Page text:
So we already have writing habits and I think, you know, there’s all kinds of psychology around habits, and I am by no means an expert on that topic, but if you can attach a helpful writing habit to a writing habit that you’re already doing. There’s more likelihood that you’re going to actually find the time to do it, and it can sometimes be not adding a new habit.

So one of the things I say in the book, is you know, if you write a shopping list, maybe add your gratitude practice on the end of your shopping list. So that’s one idea, that might be useful if you’re trying to write a gratitude practice, which by the way, I don’t think is the be all and end all of writing positively.

But it might be just a slightly different approach to something you do, such as your emails, just thinking about how, for example, you connect with people when you email, are you just spending the day saying, you know, I’ve attached a document, get that back to me by the end of the day and not actually taking the opportunity to make any human connection, you know, and it might be as simple as asking someone how they are and trying to remember something that they told you before. So that you’re actually getting a genuine moment of connection in something you’re already doing, which is email.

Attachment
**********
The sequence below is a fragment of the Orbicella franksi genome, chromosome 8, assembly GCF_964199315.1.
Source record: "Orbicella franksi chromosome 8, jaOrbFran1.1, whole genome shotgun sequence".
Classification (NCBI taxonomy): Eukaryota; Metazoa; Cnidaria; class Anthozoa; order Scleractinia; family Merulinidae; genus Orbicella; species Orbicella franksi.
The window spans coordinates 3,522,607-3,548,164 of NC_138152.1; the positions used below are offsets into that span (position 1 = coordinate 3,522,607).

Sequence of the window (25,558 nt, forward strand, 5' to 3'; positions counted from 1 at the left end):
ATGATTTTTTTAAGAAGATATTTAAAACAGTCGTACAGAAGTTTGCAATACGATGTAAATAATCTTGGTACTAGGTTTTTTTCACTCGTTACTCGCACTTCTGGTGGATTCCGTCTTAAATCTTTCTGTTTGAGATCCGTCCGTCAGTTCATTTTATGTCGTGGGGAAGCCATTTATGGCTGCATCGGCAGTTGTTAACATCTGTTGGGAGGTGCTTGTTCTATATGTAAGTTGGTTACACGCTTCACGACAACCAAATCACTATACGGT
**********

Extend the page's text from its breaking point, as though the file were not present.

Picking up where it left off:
And even that simple switch I found to be very powerful, especially in the last couple of years when more of us are just working at home and not interacting with people in the day. So email is taking on an extra significance, I think.

So that’s just one example of finding something you’re doing all the time and approaching it a bit differently.